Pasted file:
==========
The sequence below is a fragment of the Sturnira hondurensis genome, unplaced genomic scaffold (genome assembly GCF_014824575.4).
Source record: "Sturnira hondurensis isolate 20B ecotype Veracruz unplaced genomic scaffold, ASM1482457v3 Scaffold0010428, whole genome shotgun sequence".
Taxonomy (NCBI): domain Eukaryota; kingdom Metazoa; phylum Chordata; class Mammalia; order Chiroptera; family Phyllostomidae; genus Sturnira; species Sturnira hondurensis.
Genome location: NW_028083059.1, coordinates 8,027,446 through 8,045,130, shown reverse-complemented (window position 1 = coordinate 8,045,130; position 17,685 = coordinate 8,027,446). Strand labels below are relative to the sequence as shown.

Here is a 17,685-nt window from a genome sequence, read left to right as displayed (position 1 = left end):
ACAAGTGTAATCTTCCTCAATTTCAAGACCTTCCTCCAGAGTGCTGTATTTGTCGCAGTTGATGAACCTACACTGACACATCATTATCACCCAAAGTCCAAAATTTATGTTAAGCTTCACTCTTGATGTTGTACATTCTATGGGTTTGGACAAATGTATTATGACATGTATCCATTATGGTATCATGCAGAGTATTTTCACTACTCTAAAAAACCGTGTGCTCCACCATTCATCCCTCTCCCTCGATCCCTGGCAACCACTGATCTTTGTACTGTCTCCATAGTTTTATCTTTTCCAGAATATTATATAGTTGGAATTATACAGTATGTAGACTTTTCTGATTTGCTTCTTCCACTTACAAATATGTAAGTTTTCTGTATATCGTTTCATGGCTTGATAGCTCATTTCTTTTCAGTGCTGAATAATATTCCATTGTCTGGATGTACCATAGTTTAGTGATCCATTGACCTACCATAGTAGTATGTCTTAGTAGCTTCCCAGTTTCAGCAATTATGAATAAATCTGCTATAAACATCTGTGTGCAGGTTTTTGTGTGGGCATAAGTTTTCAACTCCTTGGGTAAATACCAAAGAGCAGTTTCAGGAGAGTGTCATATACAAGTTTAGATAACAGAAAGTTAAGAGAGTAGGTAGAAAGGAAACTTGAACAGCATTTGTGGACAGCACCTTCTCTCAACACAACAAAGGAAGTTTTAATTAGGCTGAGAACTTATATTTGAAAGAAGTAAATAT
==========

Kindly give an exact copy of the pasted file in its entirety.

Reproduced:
The sequence below is a fragment of the Sturnira hondurensis genome, unplaced genomic scaffold (genome assembly GCF_014824575.4).
Source record: "Sturnira hondurensis isolate 20B ecotype Veracruz unplaced genomic scaffold, ASM1482457v3 Scaffold0010428, whole genome shotgun sequence".
Taxonomy (NCBI): domain Eukaryota; kingdom Metazoa; phylum Chordata; class Mammalia; order Chiroptera; family Phyllostomidae; genus Sturnira; species Sturnira hondurensis.
Genome location: NW_028083059.1, coordinates 8,027,446 through 8,045,130, shown reverse-complemented (window position 1 = coordinate 8,045,130; position 17,685 = coordinate 8,027,446). Strand labels below are relative to the sequence as shown.

Here is a 17,685-nt window from a genome sequence, read left to right as displayed (position 1 = left end):
ACAAGTGTAATCTTCCTCAATTTCAAGACCTTCCTCCAGAGTGCTGTATTTGTCGCAGTTGATGAACCTACACTGACACATCATTATCACCCAAAGTCCAAAATTTATGTTAAGCTTCACTCTTGATGTTGTACATTCTATGGGTTTGGACAAATGTATTATGACATGTATCCATTATGGTATCATGCAGAGTATTTTCACTACTCTAAAAAACCGTGTGCTCCACCATTCATCCCTCTCCCTCGATCCCTGGCAACCACTGATCTTTGTACTGTCTCCATAGTTTTATCTTTTCCAGAATATTATATAGTTGGAATTATACAGTATGTAGACTTTTCTGATTTGCTTCTTCCACTTACAAATATGTAAGTTTTCTGTATATCGTTTCATGGCTTGATAGCTCATTTCTTTTCAGTGCTGAATAATATTCCATTGTCTGGATGTACCATAGTTTAGTGATCCATTGACCTACCATAGTAGTATGTCTTAGTAGCTTCCCAGTTTCAGCAATTATGAATAAATCTGCTATAAACATCTGTGTGCAGGTTTTTGTGTGGGCATAAGTTTTCAACTCCTTGGGTAAATACCAAAGAGCAGTTTCAGGAGAGTGTCATATACAAGTTTAGATAACAGAAAGTTAAGAGAGTAGGTAGAAAGGAAACTTGAACAGCATTTGTGGACAGCACCTTCTCTCAACACAACAAAGGAAGTTTTAATTAGGCTGAGAACTTATATTTGAAAGAAGTAAATAT